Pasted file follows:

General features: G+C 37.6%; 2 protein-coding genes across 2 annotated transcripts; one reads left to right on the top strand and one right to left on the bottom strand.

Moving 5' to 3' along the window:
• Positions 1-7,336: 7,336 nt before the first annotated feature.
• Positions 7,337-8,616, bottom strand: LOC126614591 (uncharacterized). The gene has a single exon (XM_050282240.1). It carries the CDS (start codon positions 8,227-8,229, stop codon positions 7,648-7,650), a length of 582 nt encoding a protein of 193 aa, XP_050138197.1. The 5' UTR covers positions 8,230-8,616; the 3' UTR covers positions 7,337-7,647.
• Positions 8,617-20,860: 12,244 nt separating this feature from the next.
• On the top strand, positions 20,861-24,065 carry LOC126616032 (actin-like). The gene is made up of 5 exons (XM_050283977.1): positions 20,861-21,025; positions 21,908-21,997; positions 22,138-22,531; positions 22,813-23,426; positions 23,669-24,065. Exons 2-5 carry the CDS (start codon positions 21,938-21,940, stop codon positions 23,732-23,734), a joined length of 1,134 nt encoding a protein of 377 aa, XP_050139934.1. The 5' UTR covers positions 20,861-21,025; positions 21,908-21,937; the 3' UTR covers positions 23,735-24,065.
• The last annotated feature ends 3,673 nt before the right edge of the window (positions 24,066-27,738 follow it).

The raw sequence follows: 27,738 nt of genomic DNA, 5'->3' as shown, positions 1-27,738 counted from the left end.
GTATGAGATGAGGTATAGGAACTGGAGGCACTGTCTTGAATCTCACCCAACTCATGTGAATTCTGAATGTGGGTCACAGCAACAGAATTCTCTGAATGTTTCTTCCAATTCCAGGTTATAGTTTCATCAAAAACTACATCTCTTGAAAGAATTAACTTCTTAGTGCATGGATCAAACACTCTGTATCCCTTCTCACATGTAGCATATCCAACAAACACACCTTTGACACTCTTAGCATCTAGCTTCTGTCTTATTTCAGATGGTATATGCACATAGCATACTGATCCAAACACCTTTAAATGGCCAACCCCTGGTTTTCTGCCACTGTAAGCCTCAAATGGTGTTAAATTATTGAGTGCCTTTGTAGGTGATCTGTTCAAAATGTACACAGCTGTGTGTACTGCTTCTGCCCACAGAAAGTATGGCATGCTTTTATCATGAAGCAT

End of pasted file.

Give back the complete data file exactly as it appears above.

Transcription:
General features: G+C 37.6%; 2 protein-coding genes across 2 annotated transcripts; one reads left to right on the top strand and one right to left on the bottom strand.

Moving 5' to 3' along the window:
• Positions 1-7,336: 7,336 nt before the first annotated feature.
• Positions 7,337-8,616, bottom strand: LOC126614591 (uncharacterized). The gene has a single exon (XM_050282240.1). It carries the CDS (start codon positions 8,227-8,229, stop codon positions 7,648-7,650), a length of 582 nt encoding a protein of 193 aa, XP_050138197.1. The 5' UTR covers positions 8,230-8,616; the 3' UTR covers positions 7,337-7,647.
• Positions 8,617-20,860: 12,244 nt separating this feature from the next.
• On the top strand, positions 20,861-24,065 carry LOC126616032 (actin-like). The gene is made up of 5 exons (XM_050283977.1): positions 20,861-21,025; positions 21,908-21,997; positions 22,138-22,531; positions 22,813-23,426; positions 23,669-24,065. Exons 2-5 carry the CDS (start codon positions 21,938-21,940, stop codon positions 23,732-23,734), a joined length of 1,134 nt encoding a protein of 377 aa, XP_050139934.1. The 5' UTR covers positions 20,861-21,025; positions 21,908-21,937; the 3' UTR covers positions 23,735-24,065.
• The last annotated feature ends 3,673 nt before the right edge of the window (positions 24,066-27,738 follow it).

The raw sequence follows: 27,738 nt of genomic DNA, 5'->3' as shown, positions 1-27,738 counted from the left end.
GTATGAGATGAGGTATAGGAACTGGAGGCACTGTCTTGAATCTCACCCAACTCATGTGAATTCTGAATGTGGGTCACAGCAACAGAATTCTCTGAATGTTTCTTCCAATTCCAGGTTATAGTTTCATCAAAAACTACATCTCTTGAAAGAATTAACTTCTTAGTGCATGGATCAAACACTCTGTATCCCTTCTCACATGTAGCATATCCAACAAACACACCTTTGACACTCTTAGCATCTAGCTTCTGTCTTATTTCAGATGGTATATGCACATAGCATACTGATCCAAACACCTTTAAATGGCCAACCCCTGGTTTTCTGCCACTGTAAGCCTCAAATGGTGTTAAATTATTGAGTGCCTTTGTAGGTGATCTGTTCAAAATGTACACAGCTGTGTGTACTGCTTCTGCCCACAGAAAGTATGGCATGCTTTTATCATGAAGCAT